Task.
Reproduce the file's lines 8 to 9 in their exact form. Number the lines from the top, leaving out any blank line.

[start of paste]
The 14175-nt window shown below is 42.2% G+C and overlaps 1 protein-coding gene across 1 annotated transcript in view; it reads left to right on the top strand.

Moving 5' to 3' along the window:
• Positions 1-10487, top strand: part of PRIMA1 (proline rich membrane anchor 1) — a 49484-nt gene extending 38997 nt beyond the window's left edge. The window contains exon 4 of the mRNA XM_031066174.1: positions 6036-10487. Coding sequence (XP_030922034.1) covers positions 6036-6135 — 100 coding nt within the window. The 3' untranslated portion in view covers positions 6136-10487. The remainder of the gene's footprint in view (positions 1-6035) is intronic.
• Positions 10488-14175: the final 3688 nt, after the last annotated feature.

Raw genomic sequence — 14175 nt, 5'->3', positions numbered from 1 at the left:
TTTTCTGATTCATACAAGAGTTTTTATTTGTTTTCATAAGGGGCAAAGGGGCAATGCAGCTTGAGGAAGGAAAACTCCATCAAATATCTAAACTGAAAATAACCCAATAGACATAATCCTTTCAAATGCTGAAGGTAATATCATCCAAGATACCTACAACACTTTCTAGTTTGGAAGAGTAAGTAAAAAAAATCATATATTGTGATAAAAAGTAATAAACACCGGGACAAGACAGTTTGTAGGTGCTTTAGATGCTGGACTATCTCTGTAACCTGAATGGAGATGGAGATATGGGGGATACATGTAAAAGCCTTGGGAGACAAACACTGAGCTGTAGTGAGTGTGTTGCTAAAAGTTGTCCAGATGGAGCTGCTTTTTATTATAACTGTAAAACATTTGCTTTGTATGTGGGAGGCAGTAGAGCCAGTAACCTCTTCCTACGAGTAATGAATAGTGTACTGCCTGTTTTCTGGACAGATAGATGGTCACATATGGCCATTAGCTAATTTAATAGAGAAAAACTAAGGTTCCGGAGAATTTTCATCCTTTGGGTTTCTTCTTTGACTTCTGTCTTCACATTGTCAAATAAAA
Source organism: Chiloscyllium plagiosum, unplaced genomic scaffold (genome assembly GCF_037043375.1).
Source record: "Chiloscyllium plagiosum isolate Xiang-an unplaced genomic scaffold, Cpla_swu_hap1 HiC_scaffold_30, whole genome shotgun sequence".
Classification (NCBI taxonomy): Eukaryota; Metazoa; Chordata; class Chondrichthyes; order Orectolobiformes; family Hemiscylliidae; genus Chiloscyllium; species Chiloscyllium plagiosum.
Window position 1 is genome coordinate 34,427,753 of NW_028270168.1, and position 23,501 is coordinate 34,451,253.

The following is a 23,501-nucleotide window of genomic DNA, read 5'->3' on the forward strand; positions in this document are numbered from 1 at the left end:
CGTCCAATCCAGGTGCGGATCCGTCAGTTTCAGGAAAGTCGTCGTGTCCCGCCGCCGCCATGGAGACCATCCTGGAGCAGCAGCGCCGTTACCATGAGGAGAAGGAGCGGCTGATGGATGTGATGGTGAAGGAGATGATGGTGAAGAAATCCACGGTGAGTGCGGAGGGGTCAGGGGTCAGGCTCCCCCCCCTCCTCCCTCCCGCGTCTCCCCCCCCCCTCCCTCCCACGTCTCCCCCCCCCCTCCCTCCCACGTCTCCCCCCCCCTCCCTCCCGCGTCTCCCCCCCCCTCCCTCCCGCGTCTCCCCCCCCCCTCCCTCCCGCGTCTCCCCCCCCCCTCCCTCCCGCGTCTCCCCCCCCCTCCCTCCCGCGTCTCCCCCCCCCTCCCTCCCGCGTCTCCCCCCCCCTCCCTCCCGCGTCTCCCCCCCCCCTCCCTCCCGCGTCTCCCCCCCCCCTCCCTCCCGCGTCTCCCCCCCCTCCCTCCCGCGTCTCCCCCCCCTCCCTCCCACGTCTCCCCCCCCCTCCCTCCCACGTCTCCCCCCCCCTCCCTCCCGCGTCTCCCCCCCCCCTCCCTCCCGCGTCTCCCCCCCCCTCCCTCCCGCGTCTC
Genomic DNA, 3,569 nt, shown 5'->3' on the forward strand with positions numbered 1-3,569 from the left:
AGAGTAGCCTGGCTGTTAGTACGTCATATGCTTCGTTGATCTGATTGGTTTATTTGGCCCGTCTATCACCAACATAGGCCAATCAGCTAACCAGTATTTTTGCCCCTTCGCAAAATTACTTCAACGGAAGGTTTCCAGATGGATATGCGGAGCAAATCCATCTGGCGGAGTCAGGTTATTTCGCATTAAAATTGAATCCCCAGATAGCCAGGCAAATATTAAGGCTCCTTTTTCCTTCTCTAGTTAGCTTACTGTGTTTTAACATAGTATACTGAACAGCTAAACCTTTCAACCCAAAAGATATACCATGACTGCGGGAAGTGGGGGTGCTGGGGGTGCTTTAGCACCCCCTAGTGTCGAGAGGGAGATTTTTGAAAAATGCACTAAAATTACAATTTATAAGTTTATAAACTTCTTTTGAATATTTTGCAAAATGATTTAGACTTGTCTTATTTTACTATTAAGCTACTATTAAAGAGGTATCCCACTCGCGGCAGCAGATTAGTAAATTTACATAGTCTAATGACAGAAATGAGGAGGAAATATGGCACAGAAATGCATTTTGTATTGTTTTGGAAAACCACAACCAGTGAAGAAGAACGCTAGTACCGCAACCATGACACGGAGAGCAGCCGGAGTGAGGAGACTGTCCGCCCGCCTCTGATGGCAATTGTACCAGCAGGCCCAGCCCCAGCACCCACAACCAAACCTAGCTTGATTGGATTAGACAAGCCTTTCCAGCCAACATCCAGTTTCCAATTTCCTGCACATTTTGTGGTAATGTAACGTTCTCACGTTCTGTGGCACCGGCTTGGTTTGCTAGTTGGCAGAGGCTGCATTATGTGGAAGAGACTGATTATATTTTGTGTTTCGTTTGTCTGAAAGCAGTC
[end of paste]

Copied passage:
Source record: "Chiloscyllium plagiosum isolate Xiang-an unplaced genomic scaffold, Cpla_swu_hap1 HiC_scaffold_30, whole genome shotgun sequence".
Classification (NCBI taxonomy): Eukaryota; Metazoa; Chordata; class Chondrichthyes; order Orectolobiformes; family Hemiscylliidae; genus Chiloscyllium; species Chiloscyllium plagiosum.